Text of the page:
While cyber-crime is not limited to financial fraud, the monetary impact of such crimes has provided incentive to improve identification and authentication measures reliable and fail-safe.
Types of Authentication
Over the years, authentication methods have progressed from some basic measures to more complex ones that we use in our daily lives in present times. These measures are so much a part of our routine, that we fail to recognize them as new or different. Nonetheless, much effort goes into ensuring that sensitive data is secure and only authorized users are provided access to it.
Some of these measures, in order of commonality, are –
One of the most basic thresholds created for identity verification, this method depends on the possession of a unique string of characters. The user has to provide this string in order to access their account, give commands, or edit any details in the database. This unique string for each user/account holder is stored in a separate database in a hash/ encrypted form. (‘Hashing’ is a technical process used to ensure that sensitive data cannot be tampered with.)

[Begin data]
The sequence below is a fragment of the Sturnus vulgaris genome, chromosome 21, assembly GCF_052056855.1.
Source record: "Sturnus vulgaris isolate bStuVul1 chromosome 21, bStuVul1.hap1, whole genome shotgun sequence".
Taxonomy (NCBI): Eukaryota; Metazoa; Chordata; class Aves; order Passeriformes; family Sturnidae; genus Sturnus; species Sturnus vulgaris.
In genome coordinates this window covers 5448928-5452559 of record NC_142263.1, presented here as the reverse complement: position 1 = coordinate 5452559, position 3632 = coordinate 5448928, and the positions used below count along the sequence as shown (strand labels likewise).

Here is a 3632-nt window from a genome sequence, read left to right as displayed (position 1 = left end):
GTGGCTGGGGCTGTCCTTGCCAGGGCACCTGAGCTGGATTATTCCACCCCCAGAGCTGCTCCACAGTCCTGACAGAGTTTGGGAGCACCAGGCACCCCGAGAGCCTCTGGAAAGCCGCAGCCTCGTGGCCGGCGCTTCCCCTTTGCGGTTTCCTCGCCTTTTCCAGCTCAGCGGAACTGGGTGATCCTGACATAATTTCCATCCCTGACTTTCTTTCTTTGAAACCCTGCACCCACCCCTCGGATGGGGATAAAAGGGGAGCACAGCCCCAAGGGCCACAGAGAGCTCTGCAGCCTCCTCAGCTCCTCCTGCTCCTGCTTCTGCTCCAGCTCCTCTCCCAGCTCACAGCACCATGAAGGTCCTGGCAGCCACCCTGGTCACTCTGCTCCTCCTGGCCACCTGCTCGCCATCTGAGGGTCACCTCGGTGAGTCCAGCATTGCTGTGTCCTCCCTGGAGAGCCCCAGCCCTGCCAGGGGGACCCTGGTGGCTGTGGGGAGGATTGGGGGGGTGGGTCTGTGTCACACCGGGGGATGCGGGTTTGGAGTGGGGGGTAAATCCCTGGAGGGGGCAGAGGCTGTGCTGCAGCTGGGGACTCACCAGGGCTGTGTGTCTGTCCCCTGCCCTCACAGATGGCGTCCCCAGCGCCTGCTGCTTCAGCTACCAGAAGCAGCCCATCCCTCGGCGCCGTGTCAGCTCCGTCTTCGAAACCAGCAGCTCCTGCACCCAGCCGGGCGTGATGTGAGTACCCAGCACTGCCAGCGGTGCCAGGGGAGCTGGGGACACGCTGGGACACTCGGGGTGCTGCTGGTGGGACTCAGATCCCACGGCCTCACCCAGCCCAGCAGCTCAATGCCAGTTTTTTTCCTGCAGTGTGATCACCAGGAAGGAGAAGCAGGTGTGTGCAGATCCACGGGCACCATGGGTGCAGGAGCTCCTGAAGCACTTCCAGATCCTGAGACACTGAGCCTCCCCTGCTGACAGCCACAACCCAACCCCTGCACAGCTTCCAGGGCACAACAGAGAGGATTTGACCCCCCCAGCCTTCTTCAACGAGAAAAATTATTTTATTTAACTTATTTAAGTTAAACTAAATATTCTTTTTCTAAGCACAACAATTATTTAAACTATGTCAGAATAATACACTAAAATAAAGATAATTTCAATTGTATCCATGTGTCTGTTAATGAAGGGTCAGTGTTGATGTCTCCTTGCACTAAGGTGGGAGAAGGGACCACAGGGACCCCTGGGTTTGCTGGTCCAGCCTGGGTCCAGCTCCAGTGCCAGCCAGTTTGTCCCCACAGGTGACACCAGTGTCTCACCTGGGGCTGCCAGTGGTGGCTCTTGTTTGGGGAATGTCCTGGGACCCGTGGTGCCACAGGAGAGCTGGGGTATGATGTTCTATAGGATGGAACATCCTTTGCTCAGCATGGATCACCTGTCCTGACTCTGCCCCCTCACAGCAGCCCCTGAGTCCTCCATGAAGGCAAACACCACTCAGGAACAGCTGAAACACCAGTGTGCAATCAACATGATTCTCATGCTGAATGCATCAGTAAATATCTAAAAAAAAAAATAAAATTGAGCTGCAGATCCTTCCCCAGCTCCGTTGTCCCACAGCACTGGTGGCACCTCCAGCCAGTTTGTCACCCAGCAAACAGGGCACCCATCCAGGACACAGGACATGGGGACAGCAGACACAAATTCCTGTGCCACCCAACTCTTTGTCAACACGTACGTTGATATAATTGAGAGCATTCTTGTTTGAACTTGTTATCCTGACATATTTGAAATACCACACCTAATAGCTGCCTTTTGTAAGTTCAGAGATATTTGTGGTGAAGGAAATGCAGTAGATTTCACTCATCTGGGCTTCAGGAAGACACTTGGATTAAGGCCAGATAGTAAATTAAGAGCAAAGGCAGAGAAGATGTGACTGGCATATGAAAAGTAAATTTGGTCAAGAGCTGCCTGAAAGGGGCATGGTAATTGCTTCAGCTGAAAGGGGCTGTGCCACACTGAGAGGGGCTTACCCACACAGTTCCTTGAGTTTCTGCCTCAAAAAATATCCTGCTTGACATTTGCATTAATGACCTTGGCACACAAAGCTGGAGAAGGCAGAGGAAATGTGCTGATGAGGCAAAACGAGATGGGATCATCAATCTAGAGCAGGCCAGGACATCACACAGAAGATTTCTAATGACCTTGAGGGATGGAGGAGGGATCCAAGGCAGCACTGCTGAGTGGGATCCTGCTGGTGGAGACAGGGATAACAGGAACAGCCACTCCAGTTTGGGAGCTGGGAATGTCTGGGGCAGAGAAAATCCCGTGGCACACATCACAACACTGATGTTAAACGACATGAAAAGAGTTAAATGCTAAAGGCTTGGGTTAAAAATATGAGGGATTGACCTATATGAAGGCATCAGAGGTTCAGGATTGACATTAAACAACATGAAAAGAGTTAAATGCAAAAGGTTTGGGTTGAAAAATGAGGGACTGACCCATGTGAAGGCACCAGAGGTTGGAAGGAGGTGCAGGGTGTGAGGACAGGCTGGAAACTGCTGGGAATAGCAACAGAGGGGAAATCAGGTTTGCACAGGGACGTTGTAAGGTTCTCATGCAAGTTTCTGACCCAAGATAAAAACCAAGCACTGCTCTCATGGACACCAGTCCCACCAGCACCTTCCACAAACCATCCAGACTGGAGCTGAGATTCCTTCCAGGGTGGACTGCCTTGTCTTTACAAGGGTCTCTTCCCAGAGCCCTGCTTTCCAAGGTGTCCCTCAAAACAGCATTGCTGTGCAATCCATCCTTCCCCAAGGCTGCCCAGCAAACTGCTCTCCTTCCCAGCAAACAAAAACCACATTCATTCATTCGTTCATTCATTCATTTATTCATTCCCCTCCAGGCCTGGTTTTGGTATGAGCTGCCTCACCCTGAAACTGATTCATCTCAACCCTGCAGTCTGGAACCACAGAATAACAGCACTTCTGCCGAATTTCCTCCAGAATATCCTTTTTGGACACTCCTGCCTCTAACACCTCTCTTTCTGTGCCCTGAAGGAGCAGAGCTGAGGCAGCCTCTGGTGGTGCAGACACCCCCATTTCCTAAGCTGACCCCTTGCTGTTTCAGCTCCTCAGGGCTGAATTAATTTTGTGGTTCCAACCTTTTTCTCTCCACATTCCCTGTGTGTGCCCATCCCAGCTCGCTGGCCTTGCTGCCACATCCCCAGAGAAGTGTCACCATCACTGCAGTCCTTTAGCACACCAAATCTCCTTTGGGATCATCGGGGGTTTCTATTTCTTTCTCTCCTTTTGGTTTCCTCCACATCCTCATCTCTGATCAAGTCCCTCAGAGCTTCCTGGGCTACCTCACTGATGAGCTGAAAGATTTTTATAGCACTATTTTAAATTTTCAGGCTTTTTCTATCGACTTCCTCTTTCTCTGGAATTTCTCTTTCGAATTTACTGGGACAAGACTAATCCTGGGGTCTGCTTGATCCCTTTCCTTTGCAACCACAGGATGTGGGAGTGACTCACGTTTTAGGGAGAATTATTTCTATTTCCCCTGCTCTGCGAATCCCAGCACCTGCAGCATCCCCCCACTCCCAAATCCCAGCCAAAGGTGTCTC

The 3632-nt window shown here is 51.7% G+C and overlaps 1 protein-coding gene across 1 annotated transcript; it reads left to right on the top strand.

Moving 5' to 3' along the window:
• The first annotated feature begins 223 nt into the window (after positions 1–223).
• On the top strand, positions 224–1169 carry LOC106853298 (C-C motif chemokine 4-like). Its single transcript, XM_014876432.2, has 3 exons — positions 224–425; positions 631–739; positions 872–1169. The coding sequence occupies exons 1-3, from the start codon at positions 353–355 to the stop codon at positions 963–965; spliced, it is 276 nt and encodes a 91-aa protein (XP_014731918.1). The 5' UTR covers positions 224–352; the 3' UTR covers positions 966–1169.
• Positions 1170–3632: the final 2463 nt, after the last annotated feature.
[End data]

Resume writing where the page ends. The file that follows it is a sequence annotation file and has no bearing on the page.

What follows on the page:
Even though there is an innumerable amount of unique combinations that can form the password of an individual user, hackers have tried multiple combinations and managed to breach this method when they guess the right string.
In order to ensure that the strength (or predictability) of a password is not the sole factor in providing access to a user, a second layer of authentication is added. Two-factor Authentication (2FA) bases its verification standard on the provision of a password as well as a unique verification code sent via text. More recently, push notifications have also been used to enable 2FA.
For a long time before the emergence of 2FA, One-time Passwords (OTPs) were the norm. Especially for financial transactions, an OTP, which is a system-generated, random string of characters, was used as an authentication factor. While they are still commonly used today, they are now layered with other forms of verification to ensure complete security. The OTP, owing to its name, is valid only for one login session/ transaction and can only be used one time.